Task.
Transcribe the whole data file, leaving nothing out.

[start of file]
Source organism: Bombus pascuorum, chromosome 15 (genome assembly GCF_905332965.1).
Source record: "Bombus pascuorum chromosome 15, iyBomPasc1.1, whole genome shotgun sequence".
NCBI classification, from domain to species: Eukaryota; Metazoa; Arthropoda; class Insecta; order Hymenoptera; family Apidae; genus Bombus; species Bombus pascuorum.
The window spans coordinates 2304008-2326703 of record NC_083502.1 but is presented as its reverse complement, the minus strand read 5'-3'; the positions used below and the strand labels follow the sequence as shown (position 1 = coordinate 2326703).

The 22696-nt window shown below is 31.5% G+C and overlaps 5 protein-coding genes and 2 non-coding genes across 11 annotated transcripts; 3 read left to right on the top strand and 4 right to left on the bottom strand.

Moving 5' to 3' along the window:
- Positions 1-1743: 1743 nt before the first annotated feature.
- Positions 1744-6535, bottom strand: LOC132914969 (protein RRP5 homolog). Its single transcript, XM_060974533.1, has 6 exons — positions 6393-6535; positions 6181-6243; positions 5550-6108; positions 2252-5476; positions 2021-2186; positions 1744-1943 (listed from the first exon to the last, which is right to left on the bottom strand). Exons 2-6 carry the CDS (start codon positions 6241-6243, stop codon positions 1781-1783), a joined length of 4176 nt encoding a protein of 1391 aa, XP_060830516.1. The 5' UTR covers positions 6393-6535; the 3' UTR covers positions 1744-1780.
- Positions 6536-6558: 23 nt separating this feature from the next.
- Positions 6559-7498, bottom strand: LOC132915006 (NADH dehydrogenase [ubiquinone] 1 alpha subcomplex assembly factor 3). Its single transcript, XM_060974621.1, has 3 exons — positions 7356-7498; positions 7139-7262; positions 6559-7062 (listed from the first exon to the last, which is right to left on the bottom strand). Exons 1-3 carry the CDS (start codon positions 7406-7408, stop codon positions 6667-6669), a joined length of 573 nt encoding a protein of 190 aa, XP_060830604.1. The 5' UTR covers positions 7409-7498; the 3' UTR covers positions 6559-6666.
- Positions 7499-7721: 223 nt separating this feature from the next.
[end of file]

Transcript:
Source organism: Bombus pascuorum, chromosome 15 (genome assembly GCF_905332965.1).
Source record: "Bombus pascuorum chromosome 15, iyBomPasc1.1, whole genome shotgun sequence".
NCBI classification, from domain to species: Eukaryota; Metazoa; Arthropoda; class Insecta; order Hymenoptera; family Apidae; genus Bombus; species Bombus pascuorum.
The window spans coordinates 2304008-2326703 of record NC_083502.1 but is presented as its reverse complement, the minus strand read 5'-3'; the positions used below and the strand labels follow the sequence as shown (position 1 = coordinate 2326703).

The 22696-nt window shown below is 31.5% G+C and overlaps 5 protein-coding genes and 2 non-coding genes across 11 annotated transcripts; 3 read left to right on the top strand and 4 right to left on the bottom strand.

Moving 5' to 3' along the window:
- Positions 1-1743: 1743 nt before the first annotated feature.
- Positions 1744-6535, bottom strand: LOC132914969 (protein RRP5 homolog). Its single transcript, XM_060974533.1, has 6 exons — positions 6393-6535; positions 6181-6243; positions 5550-6108; positions 2252-5476; positions 2021-2186; positions 1744-1943 (listed from the first exon to the last, which is right to left on the bottom strand). Exons 2-6 carry the CDS (start codon positions 6241-6243, stop codon positions 1781-1783), a joined length of 4176 nt encoding a protein of 1391 aa, XP_060830516.1. The 5' UTR covers positions 6393-6535; the 3' UTR covers positions 1744-1780.
- Positions 6536-6558: 23 nt separating this feature from the next.
- Positions 6559-7498, bottom strand: LOC132915006 (NADH dehydrogenase [ubiquinone] 1 alpha subcomplex assembly factor 3). Its single transcript, XM_060974621.1, has 3 exons — positions 7356-7498; positions 7139-7262; positions 6559-7062 (listed from the first exon to the last, which is right to left on the bottom strand). Exons 1-3 carry the CDS (start codon positions 7406-7408, stop codon positions 6667-6669), a joined length of 573 nt encoding a protein of 190 aa, XP_060830604.1. The 5' UTR covers positions 7409-7498; the 3' UTR covers positions 6559-6666.
- Positions 7499-7721: 223 nt separating this feature from the next.